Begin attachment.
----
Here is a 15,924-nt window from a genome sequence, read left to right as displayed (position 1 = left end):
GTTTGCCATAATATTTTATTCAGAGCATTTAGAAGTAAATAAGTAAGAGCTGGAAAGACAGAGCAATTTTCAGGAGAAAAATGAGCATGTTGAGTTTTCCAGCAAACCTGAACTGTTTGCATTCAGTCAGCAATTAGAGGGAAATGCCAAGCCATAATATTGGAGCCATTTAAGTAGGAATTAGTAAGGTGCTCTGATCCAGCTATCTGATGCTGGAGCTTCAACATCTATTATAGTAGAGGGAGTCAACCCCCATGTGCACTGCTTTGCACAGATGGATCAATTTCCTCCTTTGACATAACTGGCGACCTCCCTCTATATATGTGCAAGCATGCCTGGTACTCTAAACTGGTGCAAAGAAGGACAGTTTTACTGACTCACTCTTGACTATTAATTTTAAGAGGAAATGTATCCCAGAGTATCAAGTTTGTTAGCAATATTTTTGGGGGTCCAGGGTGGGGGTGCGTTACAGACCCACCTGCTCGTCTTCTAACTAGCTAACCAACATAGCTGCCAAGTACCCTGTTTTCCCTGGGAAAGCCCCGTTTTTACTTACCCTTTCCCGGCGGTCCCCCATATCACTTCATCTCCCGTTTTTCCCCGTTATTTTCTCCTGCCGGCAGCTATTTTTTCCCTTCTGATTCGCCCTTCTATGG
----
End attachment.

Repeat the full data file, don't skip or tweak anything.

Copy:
Here is a 15,924-nt window from a genome sequence, read left to right as displayed (position 1 = left end):
GTTTGCCATAATATTTTATTCAGAGCATTTAGAAGTAAATAAGTAAGAGCTGGAAAGACAGAGCAATTTTCAGGAGAAAAATGAGCATGTTGAGTTTTCCAGCAAACCTGAACTGTTTGCATTCAGTCAGCAATTAGAGGGAAATGCCAAGCCATAATATTGGAGCCATTTAAGTAGGAATTAGTAAGGTGCTCTGATCCAGCTATCTGATGCTGGAGCTTCAACATCTATTATAGTAGAGGGAGTCAACCCCCATGTGCACTGCTTTGCACAGATGGATCAATTTCCTCCTTTGACATAACTGGCGACCTCCCTCTATATATGTGCAAGCATGCCTGGTACTCTAAACTGGTGCAAAGAAGGACAGTTTTACTGACTCACTCTTGACTATTAATTTTAAGAGGAAATGTATCCCAGAGTATCAAGTTTGTTAGCAATATTTTTGGGGGTCCAGGGTGGGGGTGCGTTACAGACCCACCTGCTCGTCTTCTAACTAGCTAACCAACATAGCTGCCAAGTACCCTGTTTTCCCTGGGAAAGCCCCGTTTTTACTTACCCTTTCCCGGCGGTCCCCCATATCACTTCATCTCCCGTTTTTCCCCGTTATTTTCTCCTGCCGGCAGCTATTTTTTCCCTTCTGATTCGCCCTTCTATGG